Bloomberg threatens court, cop action to stop NYC transit workers' strike
ffeldman at bellatlantic.net
Sat Nov 23 12:50:08 MST 2002
Mayor Bloomberg's announcement November 22 that he will not tolerate a
strike by New York City transit workers, and will use the Taylor Law to
punish strikers and their leaders, makes this background piece from the
Militant particularly worth reading.
I think antiwar fighters, students and many other people should be thinking
about how to show our support for the transit workers who, like the
dockworkers on the West Coast, are resisting the drive to make working
people pay the bill, directly and indirectly, for the "war on terrorism" and
the problems of the capitalist system that produced it.
Vol.66/No.43 November 18, 2002
Transit workers confront
New York City's real 'rats'
Unionists to Transit Authority:
'Find the money'
BY SETH DOBBINS
NEW YORK--Flanked by two giant inflatable rats representing the Transit
Authority bosses, some 10,000 members of Transport Workers Union (TWU) Local
100 turned out in the rain for a rally and march here October 30 as part of
their fight for a contract. They demanded improved health benefits, sick
leave, and wages, as well as an end to an abusive disciplinary system. The
current three-year contract, which covers 34,000 transit workers and 20,000
retirees, expires December 15.
In the face of claims by the Metropolitan Transportation Authority (MTA) and
city officials that union demands can't be met on account of the "budget
deficit," TWU members responded defiantly, "Find the money!"
Blowing whistles and horns and beating drums in front of the Transit
Authority's headquarters in midtown Manhattan, the crowd responded
enthusiastically to speeches by union officials with chants of "Second class
no more!" Some 10,000 unionists took part in the rally.
Many workers interviewed at the rally said health care was one of the main
issues in their fight. The union has accused the MTA, a state agency, of
holding back money from the employer-funded Health Benefit Trust, saying it
is already $30 million in the red and in danger of running out. In addition,
the Transit Authority is demanding a medical plan with higher prescription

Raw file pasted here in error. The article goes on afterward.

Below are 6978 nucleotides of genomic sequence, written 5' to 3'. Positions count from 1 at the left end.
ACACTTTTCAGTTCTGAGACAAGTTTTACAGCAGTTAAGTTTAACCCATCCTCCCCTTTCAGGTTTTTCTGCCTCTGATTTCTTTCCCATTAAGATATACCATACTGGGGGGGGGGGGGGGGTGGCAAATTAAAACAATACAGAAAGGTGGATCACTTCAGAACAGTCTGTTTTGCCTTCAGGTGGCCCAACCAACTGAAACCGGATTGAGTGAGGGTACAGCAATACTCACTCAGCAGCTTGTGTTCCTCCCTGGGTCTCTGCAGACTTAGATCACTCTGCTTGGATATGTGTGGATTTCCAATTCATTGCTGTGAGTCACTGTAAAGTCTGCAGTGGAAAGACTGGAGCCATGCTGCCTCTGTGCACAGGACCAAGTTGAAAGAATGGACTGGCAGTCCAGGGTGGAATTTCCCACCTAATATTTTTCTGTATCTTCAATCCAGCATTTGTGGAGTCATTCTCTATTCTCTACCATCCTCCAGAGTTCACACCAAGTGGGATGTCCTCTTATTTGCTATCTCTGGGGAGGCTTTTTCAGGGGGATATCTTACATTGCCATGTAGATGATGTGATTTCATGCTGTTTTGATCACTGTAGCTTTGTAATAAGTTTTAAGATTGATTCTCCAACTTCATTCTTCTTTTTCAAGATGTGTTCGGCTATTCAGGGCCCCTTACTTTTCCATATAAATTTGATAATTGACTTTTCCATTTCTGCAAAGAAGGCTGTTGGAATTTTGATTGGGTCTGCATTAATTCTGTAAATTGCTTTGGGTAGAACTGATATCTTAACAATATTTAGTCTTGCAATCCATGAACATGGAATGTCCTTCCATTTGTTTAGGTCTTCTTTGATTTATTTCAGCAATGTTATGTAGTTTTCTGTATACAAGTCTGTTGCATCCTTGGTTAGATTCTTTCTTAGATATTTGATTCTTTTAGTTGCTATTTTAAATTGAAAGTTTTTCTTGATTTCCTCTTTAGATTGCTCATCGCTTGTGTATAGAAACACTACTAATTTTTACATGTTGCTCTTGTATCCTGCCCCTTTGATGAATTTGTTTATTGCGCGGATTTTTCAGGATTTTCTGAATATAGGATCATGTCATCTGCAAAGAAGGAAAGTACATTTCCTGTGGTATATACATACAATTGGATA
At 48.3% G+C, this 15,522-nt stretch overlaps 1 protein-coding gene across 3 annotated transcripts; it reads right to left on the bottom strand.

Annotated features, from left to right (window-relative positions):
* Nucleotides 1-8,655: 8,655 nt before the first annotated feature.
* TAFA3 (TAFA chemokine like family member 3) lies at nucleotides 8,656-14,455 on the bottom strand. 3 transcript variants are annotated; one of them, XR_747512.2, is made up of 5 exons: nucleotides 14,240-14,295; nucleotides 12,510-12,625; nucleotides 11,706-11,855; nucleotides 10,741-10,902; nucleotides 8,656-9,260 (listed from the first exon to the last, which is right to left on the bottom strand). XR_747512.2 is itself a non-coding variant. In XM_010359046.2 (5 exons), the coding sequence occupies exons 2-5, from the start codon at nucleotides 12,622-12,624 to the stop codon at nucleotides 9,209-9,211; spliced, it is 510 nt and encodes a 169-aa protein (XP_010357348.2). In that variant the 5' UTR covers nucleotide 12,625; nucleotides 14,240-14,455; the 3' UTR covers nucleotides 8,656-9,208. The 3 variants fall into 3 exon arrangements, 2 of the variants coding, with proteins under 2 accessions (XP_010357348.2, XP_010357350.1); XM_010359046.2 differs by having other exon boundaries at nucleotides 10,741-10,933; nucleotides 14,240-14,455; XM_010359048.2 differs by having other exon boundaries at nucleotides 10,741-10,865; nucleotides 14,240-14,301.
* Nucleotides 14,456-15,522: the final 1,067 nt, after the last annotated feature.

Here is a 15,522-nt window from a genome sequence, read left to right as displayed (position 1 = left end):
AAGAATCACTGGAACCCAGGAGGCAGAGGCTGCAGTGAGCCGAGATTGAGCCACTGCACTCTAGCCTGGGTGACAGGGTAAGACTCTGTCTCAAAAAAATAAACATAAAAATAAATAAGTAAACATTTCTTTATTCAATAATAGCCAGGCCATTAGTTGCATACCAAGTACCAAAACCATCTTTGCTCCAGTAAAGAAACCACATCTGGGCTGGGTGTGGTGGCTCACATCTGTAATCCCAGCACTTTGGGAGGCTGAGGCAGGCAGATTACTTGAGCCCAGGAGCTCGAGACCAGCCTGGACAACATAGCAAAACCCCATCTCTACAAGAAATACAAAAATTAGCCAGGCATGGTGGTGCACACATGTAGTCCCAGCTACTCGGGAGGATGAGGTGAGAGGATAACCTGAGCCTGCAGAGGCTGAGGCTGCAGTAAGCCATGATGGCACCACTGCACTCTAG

costs, deductibles, and co-payments.
"I get prescription drugs and they want to take that away when I retire,"
said Sandy Olson, a train operator on the No. 1 subway line. "I think I've
worked hard enough to get adequate medical coverage," said Olson, an 18-year
Tony, who works as a mechanic on city buses, explained that the lack of
prescription coverage for retirees effectively means that "you can't
Many signs in the rally read, "Five sick days are not enough."
A tollbooth operator who did not give her name reported that they are
demanding 12 sick days a year. "We have to come to work sick just to feed
our families," she said. She was also concerned that the current contract
does not cover the cost of contraceptives as had been the case in previous
The MTA is pleading poverty, blaming the September 11 attacks and the
declining economy for an alleged lack of funds.
A worker from the paint shop, Mike Matthews, however, pointed out that the
MTA has 9,000 bosses and supervisory personnel, all with better health
coverage than the workers.
Workers also expressed outrage at the extremely severe disciplinary system.
"We call it the 'guilty system,'" said Darryl Harrison, a conductor. Asked
if this meant "guilty until proven innocent," he said, "No, it means you're
Sheila Jack, also a conductor, said supervisors often take workers off the
train arbitrarily to discipline them, and try to do so without the union rep
In 2000, more than 16,000 disciplinary warnings were issued to this
workforce of 34,000 people.
Speakers at the rally called on the MTA to provide child-care for union
members. "I need child care now" was a popular sign.
The union is also fighting for improved wages. Several unionists at the
rally pointed out that their wages and benefits are inferior to those of
workers employed by the Metro North and Long Island Rail Road commuter